Balance between matrix metalloproteinases (MMP) and tissue inhibitors of metalloproteinases (TIMP) in the cervical mucus plug estimated by determination of free non-complexed TIMP
Reproductive Biology and Endocrinology volume 6, Article number: 45 (2008)
The cervical mucus plug (CMP) is a semi-solid structure with antibacterial properties positioned in the cervical canal during pregnancy. The CMP contains high concentrations of matrix metalloproteinase 8 and 9 (MMP-8, MMP-9) and tissue inhibitor of metalloproteinase 1 (TIMP-1). This indicates a potential to degrade extracellular matrix components depending on the balance between free non-complexed inhibitors and active enzymes.
Thirty-two CMPs collected during active labor at term were analyzed. Twelve CMPs were separated into a cellular and an extracellular/fluid phase and analyzed by gelatin and reverse zymography to reveal MMP and TIMP location. Twenty samples were homogenized, extracted and studied by the TIMP activity assay based on gelatin zymography. Enzyme-linked immunosorbent assay (ELISA) was used to determine TIMP-1, MMP-8 and MMP-9 protein concentrations, and gelatin and reverse zymography used to identify gelatinases and TIMPs, respectively. The Western blotting technique was applied for semi-quantification of alpha2-macroglobulin. An ELISA activity assay was used to detect MMP-8 and MMP-9 activity.
ProMMP-2, proMMP-9, TIMP-1 and TIMP-2 were almost exclusively located in the fluid phase compared to the cellular phase of the CMP. All the extracted samples contained MMP-8, MMP-9, TIMP-1, TIMP-2 and alpha2-macroglobulin. Free non-complexed TIMP was detected in all the samples analyzed by the TIMP activity assay and was associated with TIMP-1 protein (R = 0.71, p < 0.001) and with the TIMP/MMP molar ratio (1.7 (1.1–2.5) (mean (95% confidence interval)) (R = 0.65, p = 0.002). The ELISA activity assay showed no activity from MMP-8 or MMP-9.
Due to their extracellular location, potential proteolytic activity from neutrophil-derived MMPs in the CMP could exert a biological impact on cervical dilatation and fetal membrane rupture at term. The functional TIMP activity assay, revealing excess non-complexed TIMP, and a molar inhibitor/enzyme ratio above unity, indicate that refined MMP control prevents CMP-originated proteolytic activity in the surrounding tissue.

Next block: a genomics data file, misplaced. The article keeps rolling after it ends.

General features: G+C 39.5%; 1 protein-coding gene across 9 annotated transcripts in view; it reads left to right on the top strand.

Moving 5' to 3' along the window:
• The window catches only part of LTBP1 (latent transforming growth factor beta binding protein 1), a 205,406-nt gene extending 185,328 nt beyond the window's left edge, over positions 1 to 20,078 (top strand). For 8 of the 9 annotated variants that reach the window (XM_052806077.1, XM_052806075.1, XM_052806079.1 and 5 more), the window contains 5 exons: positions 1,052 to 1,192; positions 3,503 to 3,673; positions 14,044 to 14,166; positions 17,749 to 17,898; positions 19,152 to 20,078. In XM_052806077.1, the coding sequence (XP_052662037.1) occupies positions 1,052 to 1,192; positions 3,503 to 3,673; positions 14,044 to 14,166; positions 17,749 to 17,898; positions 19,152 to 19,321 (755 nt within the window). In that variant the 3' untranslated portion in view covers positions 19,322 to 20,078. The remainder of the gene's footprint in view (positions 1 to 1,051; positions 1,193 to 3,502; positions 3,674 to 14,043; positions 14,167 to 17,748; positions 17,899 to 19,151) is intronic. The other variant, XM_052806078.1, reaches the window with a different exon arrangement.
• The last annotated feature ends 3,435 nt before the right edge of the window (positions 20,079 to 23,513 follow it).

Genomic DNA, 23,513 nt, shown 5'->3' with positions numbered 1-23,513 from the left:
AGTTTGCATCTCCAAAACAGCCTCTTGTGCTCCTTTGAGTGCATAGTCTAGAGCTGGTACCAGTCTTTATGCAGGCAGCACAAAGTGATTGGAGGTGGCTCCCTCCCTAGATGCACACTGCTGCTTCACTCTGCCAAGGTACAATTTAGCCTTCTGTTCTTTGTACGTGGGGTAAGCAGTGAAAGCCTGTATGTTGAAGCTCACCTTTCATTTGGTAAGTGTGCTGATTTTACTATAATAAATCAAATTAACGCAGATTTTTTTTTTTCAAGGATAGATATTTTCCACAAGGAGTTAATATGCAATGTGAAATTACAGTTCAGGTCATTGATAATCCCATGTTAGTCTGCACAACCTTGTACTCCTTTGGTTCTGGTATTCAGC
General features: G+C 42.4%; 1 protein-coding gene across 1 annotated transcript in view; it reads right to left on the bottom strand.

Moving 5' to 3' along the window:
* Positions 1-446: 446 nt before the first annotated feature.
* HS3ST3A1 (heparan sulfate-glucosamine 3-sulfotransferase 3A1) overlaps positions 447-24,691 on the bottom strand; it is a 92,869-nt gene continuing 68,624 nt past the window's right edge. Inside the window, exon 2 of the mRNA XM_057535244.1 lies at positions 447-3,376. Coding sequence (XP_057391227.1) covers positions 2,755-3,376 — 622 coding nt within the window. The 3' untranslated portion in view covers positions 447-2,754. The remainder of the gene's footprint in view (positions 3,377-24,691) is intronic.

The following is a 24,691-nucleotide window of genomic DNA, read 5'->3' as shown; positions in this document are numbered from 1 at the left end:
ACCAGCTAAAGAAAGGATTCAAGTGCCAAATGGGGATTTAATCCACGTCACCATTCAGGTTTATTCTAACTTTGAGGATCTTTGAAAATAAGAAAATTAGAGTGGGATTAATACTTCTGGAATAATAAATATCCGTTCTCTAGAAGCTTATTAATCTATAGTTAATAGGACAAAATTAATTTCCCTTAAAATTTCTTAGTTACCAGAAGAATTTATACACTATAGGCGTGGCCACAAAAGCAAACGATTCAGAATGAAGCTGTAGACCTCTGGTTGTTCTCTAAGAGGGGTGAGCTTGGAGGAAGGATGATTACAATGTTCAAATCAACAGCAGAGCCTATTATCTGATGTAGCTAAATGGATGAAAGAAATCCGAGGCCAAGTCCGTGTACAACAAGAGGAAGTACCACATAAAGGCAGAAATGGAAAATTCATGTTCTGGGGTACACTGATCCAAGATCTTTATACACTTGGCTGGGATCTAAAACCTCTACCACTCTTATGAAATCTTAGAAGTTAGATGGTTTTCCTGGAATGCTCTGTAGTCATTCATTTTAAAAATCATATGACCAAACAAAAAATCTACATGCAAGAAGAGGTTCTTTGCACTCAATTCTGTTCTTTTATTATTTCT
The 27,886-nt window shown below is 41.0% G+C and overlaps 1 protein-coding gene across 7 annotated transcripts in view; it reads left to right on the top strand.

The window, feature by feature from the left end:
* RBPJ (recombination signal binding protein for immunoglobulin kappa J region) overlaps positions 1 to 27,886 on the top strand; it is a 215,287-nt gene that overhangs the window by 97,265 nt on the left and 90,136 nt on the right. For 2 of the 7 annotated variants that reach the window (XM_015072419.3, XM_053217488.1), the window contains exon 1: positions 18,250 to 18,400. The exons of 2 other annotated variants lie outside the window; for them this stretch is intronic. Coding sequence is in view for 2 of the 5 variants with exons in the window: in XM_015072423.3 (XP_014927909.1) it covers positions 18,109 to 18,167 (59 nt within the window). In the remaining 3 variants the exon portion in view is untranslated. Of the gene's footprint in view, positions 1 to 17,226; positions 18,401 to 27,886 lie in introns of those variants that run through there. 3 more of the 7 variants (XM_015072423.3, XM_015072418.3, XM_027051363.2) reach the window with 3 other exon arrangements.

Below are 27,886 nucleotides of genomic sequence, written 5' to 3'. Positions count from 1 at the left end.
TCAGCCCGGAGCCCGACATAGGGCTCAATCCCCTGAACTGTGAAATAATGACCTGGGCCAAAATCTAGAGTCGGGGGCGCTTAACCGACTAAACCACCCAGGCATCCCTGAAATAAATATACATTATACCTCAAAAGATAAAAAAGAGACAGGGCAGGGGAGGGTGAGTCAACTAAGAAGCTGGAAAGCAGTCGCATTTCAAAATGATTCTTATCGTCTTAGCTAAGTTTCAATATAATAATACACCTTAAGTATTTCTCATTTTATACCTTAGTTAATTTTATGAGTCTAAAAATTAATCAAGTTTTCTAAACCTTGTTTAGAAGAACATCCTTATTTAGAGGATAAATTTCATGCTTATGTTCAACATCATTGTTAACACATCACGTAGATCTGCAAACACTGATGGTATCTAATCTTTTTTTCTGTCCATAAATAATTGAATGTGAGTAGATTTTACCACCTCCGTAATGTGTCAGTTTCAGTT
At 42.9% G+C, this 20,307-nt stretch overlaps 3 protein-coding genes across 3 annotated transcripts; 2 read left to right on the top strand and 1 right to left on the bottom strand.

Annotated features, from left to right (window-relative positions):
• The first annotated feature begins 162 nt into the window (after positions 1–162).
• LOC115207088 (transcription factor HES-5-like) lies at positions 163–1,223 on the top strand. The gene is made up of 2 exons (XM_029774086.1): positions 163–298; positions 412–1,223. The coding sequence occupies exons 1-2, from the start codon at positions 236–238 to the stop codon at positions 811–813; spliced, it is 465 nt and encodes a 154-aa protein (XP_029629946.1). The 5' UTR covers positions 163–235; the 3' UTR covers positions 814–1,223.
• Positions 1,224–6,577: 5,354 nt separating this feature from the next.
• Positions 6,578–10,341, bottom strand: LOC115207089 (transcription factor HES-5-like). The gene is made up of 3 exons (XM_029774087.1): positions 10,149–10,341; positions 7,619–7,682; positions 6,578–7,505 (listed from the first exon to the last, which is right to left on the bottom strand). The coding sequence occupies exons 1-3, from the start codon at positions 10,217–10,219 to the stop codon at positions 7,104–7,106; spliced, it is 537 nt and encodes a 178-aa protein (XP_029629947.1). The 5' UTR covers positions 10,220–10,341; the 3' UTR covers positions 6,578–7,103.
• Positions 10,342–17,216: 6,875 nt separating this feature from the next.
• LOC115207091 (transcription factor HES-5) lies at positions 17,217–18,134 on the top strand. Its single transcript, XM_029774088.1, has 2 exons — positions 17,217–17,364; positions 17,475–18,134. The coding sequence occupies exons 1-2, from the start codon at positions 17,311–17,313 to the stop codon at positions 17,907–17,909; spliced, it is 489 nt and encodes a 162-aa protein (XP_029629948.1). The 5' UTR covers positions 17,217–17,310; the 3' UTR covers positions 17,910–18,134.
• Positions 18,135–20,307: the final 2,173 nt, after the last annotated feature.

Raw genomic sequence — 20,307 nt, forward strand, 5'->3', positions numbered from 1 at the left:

The cervical mucus plug (CMP) constitutes a strong barrier between the sterile uterine environment and the microbe-rich vagina and protects the fetus from ascending infection throughout pregnancy [1–3]. We now know that the CMP not only has antibacterial properties, but also contains high concentrations of the matrix metalloproteinases (MMPs) gelatinase A (MMP-2), gelatinase B (MMP-9) and neutrophil collagenase (MMP-8) together with their specific inhibitors, the tissue inhibitors of metalloproteinases, TIMP-1 and TIMP-2 .
There exists an extensive quantity of literature on the subject of MMP and TIMP in human reproduction. We and others have linked MMP protein in the CMP , the cervix , the fetal membranes [6, 7] and in amniotic fluid [8, 9] to proteolytic activity in connection with term and preterm birth. It is tempting to explain cervical dilatation and membrane rupture solely on the basis of MMP protein detection and presumed MMP activity. But the functional balance between matrix-degrading enzymes and their inhibitors [10, 11] in the CMP and the heterogeneity of cervical matrix biology [12, 13], are fundamental to our understanding of complicated multi-faceted processes like term and preterm birth.
While working with MMP and TIMP in the cervical mucus plug, an important question arises: does the detection of MMP protein imply proteolytic activity? To answer this question, we have conducted the present study where biological enzyme availability, i.e. enzyme and inhibitor location in the CMP cellular or extracellular phases, will be analyzed and discussed. Furthermore we will describe the presence of free non-complexed MMP-inhibitors as an indicator of the functional inhibitor-enzyme balance using a TIMP activity assay.
Several traditional methods, such as enzyme-linked immunosorbent assay (ELISA), reverse zymography and western blotting, can detect TIMP protein . Common to all these methods is that they, together with the free TIMP fraction, identify TIMP already complexed with MMPs. Determination of the fraction of non-complexed TIMP describes the physiological impact of MMP presence and for this purpose we have developed the TIMP activity assay which is able to estimate free TIMP.
The aim of the present work was to elucidate the proteolytic capacity of the MMPs previously detected in the CMP. This capacity depends upon three factors: whether or not the enzymes are released from the cells, their activation status and finally the degree of inhibition by endogenous inhibitors present in the fluid phase. The aim was approached by 1) localization of MMP and TIMP proteins to cell phase or fluid phase, 2) determination of the molar ratio of MMP inhibitors/MMPs, 3) quantification of active MMPs and 4) determination of non-complexed TIMP by development of a TIMP activity assay.